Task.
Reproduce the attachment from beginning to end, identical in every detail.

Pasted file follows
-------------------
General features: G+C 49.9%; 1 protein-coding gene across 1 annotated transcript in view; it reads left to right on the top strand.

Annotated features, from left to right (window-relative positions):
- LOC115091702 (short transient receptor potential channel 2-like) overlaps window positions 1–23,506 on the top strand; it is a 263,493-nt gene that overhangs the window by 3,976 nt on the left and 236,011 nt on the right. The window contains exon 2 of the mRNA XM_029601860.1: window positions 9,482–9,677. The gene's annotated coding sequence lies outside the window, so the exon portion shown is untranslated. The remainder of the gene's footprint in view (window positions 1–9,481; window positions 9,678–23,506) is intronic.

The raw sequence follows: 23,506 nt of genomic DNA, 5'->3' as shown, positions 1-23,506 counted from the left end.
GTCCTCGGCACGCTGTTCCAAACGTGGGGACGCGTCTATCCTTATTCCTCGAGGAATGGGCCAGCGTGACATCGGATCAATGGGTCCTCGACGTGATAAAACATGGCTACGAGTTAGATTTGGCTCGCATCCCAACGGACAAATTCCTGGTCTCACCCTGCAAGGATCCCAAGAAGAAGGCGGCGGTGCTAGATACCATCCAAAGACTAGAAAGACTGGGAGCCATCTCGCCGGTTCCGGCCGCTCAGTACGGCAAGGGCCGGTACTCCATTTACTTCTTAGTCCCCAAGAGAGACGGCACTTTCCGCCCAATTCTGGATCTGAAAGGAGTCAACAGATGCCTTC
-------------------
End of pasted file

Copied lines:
General features: G+C 49.9%; 1 protein-coding gene across 1 annotated transcript in view; it reads left to right on the top strand.

Annotated features, from left to right (window-relative positions):
- LOC115091702 (short transient receptor potential channel 2-like) overlaps window positions 1–23,506 on the top strand; it is a 263,493-nt gene that overhangs the window by 3,976 nt on the left and 236,011 nt on the right. The window contains exon 2 of the mRNA XM_029601860.1: window positions 9,482–9,677. The gene's annotated coding sequence lies outside the window, so the exon portion shown is untranslated. The remainder of the gene's footprint in view (window positions 1–9,481; window positions 9,678–23,506) is intronic.

The raw sequence follows: 23,506 nt of genomic DNA, 5'->3' as shown, positions 1-23,506 counted from the left end.
GTCCTCGGCACGCTGTTCCAAACGTGGGGACGCGTCTATCCTTATTCCTCGAGGAATGGGCCAGCGTGACATCGGATCAATGGGTCCTCGACGTGATAAAACATGGCTACGAGTTAGATTTGGCTCGCATCCCAACGGACAAATTCCTGGTCTCACCCTGCAAGGATCCCAAGAAGAAGGCGGCGGTGCTAGATACCATCCAAAGACTAGAAAGACTGGGAGCCATCTCGCCGGTTCCGGCCGCTCAGTACGGCAAGGGCCGGTACTCCATTTACTTCTTAGTCCCCAAGAGAGACGGCACTTTCCGCCCAATTCTGGATCTGAAAGGAGTCAACAGATGCCTTC